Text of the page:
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What are invasive species?

Terrestrial invasive species (TIS) are non-native plants, animals, and other living organisms that cause (or are likely to cause) economic or environmental harm. 

These species are usually unintentionally spread by human activities from foreign ecosystems. Invasive species can establish very rapidly to out-compete native species and permanently alter habitats. 

Common buckthorn is one of the most established invasive species in Wisconsin.

Why protect native species?

Native species provide many benefits to an ecosystem. Most notably, native plants conserve water, improve soil health, and provide food for wildlife. Native species can create a more balanced ecosystem. 

Wildlife species have adapted to living in ecosystems with native vegetation. Native plants provide foliage, tubers, and fruit to wildlife that can effectively be digested. 


Bloodroot is a spring ephemeral native to Wisconsin. 

Butterfly weed (2).JPG

Butterfly weed is a native plant to Wisconsin and very important to pollinators. 

Nature Background
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NEWIP can treat invasive plants on your property!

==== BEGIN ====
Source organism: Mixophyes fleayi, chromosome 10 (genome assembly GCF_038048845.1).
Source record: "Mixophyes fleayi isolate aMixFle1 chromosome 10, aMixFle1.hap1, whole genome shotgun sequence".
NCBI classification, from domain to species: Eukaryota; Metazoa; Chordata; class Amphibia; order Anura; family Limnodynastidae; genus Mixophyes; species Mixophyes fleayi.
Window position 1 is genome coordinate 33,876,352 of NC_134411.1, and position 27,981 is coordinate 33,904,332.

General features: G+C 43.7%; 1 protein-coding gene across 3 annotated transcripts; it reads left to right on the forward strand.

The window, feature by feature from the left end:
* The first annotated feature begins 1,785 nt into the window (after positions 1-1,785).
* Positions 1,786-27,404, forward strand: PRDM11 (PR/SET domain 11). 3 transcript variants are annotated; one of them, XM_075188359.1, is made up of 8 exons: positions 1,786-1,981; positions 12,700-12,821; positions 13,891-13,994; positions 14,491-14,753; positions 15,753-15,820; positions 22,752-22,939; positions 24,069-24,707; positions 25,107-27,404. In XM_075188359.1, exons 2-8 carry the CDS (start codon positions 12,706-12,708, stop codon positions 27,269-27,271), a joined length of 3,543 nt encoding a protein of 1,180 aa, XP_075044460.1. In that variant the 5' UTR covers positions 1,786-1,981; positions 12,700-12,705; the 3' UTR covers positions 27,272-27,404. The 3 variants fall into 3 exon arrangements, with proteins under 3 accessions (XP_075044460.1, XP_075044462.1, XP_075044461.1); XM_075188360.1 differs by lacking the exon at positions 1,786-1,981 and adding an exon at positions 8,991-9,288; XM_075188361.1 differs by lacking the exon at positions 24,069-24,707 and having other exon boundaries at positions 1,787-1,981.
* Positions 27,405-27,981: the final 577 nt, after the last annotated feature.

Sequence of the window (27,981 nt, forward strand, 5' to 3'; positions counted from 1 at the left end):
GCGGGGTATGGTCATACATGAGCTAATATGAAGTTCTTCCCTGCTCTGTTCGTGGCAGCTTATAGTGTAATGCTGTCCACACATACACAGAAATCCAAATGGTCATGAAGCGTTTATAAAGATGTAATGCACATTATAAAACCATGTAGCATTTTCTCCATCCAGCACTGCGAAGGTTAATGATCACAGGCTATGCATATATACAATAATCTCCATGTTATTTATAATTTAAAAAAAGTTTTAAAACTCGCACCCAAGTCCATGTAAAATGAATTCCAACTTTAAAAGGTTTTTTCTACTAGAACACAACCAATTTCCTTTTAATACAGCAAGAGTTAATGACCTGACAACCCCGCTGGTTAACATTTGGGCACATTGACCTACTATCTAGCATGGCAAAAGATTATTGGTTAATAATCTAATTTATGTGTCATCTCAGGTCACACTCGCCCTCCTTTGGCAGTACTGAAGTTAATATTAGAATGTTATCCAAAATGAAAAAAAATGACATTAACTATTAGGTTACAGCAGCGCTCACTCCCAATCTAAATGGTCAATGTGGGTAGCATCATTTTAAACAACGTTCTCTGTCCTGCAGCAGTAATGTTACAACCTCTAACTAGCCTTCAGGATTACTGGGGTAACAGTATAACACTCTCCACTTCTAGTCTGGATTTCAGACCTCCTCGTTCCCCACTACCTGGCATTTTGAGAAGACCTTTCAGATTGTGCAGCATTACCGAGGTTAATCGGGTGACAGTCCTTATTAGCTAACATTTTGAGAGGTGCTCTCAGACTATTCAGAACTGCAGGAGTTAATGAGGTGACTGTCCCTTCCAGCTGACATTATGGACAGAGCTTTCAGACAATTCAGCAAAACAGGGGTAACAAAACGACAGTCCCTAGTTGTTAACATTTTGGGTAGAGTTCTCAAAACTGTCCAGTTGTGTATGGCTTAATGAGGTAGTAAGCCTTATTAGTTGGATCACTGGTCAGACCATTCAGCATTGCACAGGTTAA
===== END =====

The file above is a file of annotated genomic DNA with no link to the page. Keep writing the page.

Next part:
If you're interested in this service, please contact the NEWIP coordinator at

Note: Service may include fees.

Additional information on invasive species:

Midwest Invasive Plant Network (MIPN)

MIPN is a regional group who shares information about invasive plant management to reduce the impact of invasives in the Midwest.

Invasive Plants Association of Wisconsin (IPAW)

IPAW is a statewide group dedicated to invasive plant education and management.

Wisconsin First Detector Network (WIFDN)

WIFDN is a group within the University of Wisconsin Division of Extension that engages volunteers to monitor invasive species.

Wisconsin Department of Natural Resources (WiDNR)

The WiDNR provides information about invasive species state laws and management.

IPAW is a statewide group dedicated to invasive plant education and management.

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